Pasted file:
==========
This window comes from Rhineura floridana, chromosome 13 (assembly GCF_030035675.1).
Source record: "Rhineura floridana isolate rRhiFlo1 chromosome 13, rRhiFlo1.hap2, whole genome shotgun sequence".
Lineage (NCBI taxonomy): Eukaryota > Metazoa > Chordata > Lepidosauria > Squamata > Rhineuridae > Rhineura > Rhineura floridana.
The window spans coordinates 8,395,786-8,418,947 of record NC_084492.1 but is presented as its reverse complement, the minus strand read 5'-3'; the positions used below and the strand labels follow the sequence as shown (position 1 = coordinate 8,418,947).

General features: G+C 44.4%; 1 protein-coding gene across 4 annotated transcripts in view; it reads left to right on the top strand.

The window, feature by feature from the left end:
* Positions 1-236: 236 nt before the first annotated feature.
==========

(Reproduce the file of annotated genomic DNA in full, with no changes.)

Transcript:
This window comes from Rhineura floridana, chromosome 13 (assembly GCF_030035675.1).
Source record: "Rhineura floridana isolate rRhiFlo1 chromosome 13, rRhiFlo1.hap2, whole genome shotgun sequence".
Lineage (NCBI taxonomy): Eukaryota > Metazoa > Chordata > Lepidosauria > Squamata > Rhineuridae > Rhineura > Rhineura floridana.
The window spans coordinates 8,395,786-8,418,947 of record NC_084492.1 but is presented as its reverse complement, the minus strand read 5'-3'; the positions used below and the strand labels follow the sequence as shown (position 1 = coordinate 8,418,947).

General features: G+C 44.4%; 1 protein-coding gene across 4 annotated transcripts in view; it reads left to right on the top strand.

The window, feature by feature from the left end:
* Positions 1-236: 236 nt before the first annotated feature.